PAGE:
I should probably stick to doing only one audience-participation thing at a time (there are more Top Eleven posts on the way), but it’s a busy week for me at work, and I’m not really going to have time to post a lot of long articles, so there will be a few “talk among yourselves” entries over the next few days, in hopes of generating some interesting content without a whole lot of typing on my part.
Back when I posted my request for “Great Experiments” in other sciences, Kate remarked that another good topic would be something along the lines of “Most annoying misconception about your field.” Given the number of biologists in blogdom, “Most annoying misconception that isn’t ‘Evolution is only a theory'” might be better, but however you choose to phrase it, I’d like to hear what people think.
I was reminded of this today in class, as I was lecturing about the Heisenberg Uncertainty Principle, which is probably the source of my personal least favorite misconception. The Heisenberg Uncertainty Principle, as any fule kno, is prominently displayed in the banner graphic for this blog, and also discussed in one of my very first blog posts, back on Steelypips. In its best-known form, it states that the product of the uncertainty in the position of a particle and the uncertainty in the momentum of the same particle is greater than or equal to h-bar divided by two. Or, put more simply, that it is impossble to know both the position and the momentum of an object to arbitrary precision.
It’s a deceptively simple equation, but a really difficult idea to grasp, and it’s probably been mangled and misused more than any other concept in physics. The most flagrant abuse I think I’ve seen was a SF novel that use uncertainty as the basis for a star drive– by defining the position really well, they magically attained really high velocity.
Of course, that’s too stupid a misconception to really get worked up over. The more annoying misuse is a subtler one, that re-casts the Uncertainty Principle as a statement that measurement necessarily changes the state of a system. That’s not a bad thing to keep in mind in and of itself, but it’s not what the Uncertainty Principle is about.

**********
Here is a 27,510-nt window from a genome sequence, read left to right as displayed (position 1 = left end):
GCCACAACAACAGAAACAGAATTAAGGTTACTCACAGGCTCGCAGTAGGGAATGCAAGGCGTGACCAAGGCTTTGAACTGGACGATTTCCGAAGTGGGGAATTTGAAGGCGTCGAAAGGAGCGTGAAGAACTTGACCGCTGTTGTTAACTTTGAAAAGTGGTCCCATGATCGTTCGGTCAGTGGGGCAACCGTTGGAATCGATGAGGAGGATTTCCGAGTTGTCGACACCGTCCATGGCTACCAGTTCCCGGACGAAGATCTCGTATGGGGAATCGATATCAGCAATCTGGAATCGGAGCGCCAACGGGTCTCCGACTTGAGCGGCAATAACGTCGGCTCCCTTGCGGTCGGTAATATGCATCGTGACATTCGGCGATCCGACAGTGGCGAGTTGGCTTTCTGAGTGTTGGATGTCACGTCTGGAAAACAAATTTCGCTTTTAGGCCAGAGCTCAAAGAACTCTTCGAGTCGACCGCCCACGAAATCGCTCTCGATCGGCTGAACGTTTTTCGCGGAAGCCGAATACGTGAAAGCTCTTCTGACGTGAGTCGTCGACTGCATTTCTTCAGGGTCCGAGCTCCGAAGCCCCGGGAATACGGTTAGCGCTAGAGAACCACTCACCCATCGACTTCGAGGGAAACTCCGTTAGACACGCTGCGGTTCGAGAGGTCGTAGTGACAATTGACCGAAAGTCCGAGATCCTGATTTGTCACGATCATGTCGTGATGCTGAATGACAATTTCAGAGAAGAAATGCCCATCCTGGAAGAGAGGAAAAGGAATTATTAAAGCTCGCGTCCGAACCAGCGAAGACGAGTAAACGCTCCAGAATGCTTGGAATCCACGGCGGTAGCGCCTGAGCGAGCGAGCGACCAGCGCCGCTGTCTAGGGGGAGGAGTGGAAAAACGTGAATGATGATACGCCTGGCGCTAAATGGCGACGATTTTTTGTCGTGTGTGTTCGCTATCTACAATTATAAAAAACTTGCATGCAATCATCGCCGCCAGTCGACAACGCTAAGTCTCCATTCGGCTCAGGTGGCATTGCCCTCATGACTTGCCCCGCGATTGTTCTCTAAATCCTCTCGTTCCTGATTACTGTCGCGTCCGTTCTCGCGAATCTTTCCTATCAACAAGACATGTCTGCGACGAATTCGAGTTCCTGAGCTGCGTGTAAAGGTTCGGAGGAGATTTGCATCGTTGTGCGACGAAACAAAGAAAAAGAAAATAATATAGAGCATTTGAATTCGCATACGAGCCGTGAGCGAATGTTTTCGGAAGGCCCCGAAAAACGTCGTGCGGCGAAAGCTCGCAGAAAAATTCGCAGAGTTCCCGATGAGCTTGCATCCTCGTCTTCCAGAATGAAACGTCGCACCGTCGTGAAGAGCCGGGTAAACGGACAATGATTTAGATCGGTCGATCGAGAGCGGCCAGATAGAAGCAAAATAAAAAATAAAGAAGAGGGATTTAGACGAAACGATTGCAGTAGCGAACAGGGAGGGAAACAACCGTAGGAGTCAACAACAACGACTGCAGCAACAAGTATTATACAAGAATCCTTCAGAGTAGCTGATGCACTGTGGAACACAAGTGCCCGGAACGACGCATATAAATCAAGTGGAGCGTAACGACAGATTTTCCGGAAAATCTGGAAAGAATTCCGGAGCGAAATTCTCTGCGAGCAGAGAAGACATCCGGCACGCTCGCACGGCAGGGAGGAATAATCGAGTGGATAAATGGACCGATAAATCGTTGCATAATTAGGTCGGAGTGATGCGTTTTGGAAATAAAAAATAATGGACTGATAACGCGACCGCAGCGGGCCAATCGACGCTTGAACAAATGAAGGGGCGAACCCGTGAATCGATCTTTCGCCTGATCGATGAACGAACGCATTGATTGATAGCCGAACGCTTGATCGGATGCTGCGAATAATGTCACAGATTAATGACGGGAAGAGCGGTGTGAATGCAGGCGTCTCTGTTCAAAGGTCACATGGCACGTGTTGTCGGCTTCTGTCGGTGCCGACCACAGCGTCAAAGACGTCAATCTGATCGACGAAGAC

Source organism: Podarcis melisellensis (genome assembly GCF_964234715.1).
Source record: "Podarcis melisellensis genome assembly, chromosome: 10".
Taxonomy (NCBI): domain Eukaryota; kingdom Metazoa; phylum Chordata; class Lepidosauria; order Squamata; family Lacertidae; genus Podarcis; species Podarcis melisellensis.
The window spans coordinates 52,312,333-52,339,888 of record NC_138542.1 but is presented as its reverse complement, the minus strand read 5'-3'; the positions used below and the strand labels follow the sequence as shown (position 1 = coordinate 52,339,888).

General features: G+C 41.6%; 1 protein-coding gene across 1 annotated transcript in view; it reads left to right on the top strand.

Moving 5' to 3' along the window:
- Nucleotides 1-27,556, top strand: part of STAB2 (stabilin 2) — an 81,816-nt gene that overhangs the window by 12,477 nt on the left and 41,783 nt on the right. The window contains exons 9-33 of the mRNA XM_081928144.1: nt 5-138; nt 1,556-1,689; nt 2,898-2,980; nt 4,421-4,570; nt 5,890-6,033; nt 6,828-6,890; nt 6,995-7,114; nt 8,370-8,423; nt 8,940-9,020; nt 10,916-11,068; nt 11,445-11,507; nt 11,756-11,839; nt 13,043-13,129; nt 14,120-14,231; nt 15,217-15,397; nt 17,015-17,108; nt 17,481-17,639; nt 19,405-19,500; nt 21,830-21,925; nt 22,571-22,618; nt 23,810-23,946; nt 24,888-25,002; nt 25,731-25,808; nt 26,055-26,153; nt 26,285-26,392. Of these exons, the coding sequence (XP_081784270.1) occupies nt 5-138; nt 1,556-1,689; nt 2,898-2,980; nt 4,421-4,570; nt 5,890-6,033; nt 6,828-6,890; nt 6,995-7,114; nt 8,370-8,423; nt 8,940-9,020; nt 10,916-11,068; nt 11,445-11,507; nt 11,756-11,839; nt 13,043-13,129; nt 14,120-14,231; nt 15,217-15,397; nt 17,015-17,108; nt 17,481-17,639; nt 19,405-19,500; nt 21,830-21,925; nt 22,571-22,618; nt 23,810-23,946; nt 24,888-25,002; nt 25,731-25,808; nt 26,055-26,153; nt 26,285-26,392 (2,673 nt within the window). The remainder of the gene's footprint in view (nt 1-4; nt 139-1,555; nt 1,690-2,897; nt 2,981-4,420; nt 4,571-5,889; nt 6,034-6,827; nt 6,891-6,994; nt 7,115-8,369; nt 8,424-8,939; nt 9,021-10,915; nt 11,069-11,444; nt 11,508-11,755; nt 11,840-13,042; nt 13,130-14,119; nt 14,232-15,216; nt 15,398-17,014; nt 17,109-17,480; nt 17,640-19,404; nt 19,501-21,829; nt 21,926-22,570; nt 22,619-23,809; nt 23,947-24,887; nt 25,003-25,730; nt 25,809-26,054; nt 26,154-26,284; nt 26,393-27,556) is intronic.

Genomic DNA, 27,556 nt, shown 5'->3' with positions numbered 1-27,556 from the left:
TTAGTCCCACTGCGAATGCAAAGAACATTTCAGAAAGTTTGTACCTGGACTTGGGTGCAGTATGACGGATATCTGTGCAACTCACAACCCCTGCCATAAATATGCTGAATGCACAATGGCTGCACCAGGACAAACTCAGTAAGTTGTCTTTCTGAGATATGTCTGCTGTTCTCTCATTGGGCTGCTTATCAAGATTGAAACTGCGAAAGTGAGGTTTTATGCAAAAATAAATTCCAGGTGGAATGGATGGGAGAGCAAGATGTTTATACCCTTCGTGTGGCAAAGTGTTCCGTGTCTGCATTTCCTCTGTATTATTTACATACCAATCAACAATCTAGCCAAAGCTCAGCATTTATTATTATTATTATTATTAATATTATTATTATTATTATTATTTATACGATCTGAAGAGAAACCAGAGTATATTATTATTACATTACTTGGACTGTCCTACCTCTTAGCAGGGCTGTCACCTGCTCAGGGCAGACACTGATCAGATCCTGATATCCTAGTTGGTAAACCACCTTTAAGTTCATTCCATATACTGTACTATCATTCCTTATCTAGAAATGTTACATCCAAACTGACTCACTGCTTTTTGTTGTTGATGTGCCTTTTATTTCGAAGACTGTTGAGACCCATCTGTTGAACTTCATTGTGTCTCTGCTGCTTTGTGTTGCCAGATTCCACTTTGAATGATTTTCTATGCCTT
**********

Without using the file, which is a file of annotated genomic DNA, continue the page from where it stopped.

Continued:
The problem with that take on the Uncertainty Principle is that it implictly assumes a sort of local realism. That is, it allows you to imagine that the object in question actually has a perfectly well defined position, and a perfectly well defined momentum, and your inability to measure both is simply a matter of screwing up one when you try to measure the other. An attempt to measure the position necessarily introduces some uncertainty in the momentum that wasn’t there before, and so on.
(There’s a standard textbook illustration that develops the Uncertainty Principle along these lines. I’ve talked about it in past versions of this class, but I dropped it from my notes this year, because I think it creates more confusion than anything else.)
The actual quantum situation is much stranger than that. In reality, neither the position nor the momentum are perfectly defined at all. There are no “real” values that you’re simply unable to measure– what Heinsenberg was getting at is that given the quantum nature of the world, the very idea of a perfectly defined position or velocity is physically unreasonable. Asking what the “real” position and velocity are is not a sensible question. At the most fundamental level, it’s simply impossible to perfectly define those quantities.
It’s a subtle point, but it’s one that gets on my nerves, largely because it’s usually deployed as justification for some sort of fuzzy relativism. It’s one of the strangest and coolest points of quantum theory, and I hate seeing it used in an attempt to claim some sort of hard-science basis for an abstract point of literary theory.
Anyway, that’s my pet peeve about popular conceptions of modern physics. I’d love to hear what gets under the skin of people in other fields.